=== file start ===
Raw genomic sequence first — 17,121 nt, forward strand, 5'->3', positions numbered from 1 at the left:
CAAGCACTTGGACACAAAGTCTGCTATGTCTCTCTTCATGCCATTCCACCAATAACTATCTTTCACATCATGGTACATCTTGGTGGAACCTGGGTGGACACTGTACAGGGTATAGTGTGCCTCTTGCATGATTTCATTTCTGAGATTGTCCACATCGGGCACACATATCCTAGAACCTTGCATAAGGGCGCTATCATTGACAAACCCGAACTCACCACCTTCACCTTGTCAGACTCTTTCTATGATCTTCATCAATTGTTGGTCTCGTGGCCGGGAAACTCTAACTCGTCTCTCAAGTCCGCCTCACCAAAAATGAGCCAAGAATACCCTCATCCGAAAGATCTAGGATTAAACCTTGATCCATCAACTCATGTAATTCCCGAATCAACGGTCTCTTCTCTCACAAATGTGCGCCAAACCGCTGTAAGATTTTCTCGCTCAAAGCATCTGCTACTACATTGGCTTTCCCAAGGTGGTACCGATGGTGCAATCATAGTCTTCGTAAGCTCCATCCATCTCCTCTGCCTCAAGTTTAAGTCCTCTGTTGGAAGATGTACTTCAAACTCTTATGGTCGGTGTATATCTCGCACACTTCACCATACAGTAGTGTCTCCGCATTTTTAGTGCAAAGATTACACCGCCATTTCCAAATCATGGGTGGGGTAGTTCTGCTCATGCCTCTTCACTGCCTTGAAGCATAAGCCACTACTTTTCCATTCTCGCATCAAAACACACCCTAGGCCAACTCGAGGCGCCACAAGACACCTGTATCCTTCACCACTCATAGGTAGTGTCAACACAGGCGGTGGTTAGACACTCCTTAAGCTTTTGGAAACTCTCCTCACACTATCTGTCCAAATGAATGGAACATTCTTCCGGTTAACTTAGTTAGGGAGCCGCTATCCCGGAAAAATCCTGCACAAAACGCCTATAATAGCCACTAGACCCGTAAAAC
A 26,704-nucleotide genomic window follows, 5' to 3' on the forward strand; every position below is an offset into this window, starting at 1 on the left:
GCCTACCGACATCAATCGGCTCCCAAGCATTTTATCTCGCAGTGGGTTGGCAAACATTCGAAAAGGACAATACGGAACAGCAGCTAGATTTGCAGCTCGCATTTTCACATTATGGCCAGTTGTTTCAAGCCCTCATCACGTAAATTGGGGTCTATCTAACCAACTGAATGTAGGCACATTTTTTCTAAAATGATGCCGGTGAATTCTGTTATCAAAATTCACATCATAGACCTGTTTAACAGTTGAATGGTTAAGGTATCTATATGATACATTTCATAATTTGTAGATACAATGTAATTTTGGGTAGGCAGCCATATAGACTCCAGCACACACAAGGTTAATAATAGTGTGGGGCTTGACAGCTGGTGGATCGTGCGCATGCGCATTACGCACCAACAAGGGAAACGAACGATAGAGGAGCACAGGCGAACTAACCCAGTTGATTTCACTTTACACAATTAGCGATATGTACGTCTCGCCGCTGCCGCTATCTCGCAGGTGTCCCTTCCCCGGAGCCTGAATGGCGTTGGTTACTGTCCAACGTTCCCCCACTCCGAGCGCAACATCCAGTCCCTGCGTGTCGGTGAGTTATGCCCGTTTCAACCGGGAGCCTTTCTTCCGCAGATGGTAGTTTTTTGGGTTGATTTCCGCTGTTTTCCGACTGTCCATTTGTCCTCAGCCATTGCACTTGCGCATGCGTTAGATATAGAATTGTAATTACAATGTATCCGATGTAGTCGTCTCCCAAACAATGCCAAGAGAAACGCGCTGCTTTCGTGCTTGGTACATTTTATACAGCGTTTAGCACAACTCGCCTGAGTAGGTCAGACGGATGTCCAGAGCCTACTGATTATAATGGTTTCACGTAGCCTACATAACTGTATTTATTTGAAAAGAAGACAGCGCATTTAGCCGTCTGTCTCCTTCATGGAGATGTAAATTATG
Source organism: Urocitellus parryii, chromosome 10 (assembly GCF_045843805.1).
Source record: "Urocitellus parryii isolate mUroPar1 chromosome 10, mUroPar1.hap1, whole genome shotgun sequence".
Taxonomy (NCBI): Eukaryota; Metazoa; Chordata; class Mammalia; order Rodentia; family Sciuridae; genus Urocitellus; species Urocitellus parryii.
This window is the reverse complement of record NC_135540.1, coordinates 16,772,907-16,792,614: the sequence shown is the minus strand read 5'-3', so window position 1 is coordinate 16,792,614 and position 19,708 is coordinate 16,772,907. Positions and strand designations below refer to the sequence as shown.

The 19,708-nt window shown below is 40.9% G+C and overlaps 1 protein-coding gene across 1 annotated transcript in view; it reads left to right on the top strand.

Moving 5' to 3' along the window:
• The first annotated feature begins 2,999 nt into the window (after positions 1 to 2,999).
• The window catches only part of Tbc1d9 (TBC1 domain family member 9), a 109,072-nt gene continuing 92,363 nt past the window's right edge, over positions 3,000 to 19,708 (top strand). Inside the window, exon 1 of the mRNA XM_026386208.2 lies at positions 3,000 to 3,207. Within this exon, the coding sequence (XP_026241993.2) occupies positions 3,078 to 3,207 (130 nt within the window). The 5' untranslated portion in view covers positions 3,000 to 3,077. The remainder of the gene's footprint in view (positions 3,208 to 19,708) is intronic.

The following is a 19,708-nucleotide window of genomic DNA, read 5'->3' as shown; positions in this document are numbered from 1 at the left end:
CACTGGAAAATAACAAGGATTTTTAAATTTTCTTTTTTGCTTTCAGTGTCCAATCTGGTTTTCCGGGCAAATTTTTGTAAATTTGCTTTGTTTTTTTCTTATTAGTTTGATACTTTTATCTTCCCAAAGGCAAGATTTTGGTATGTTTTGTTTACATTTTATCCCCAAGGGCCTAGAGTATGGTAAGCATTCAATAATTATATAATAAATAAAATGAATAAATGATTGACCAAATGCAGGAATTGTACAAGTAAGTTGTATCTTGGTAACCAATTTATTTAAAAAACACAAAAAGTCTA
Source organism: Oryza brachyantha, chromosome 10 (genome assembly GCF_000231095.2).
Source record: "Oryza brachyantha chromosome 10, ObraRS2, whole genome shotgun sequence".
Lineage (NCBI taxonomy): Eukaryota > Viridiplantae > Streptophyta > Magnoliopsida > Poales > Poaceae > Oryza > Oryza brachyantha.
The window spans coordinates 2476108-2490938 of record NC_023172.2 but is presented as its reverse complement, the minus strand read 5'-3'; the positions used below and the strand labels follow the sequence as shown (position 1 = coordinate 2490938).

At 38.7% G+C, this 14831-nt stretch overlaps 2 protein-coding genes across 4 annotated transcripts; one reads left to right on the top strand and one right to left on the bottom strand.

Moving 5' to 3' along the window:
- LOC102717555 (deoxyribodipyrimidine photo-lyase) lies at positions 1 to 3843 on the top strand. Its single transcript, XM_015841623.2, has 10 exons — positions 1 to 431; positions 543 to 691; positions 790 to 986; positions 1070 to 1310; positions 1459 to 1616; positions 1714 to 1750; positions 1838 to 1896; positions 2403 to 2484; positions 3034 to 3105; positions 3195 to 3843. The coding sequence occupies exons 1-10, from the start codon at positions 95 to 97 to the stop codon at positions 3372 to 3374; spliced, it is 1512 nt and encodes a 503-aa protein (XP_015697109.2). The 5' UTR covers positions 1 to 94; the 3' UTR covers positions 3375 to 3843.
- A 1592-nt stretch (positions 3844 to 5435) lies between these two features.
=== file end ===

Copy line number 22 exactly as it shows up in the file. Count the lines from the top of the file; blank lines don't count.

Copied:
- A 1592-nt stretch (positions 3844 to 5435) lies between these two features.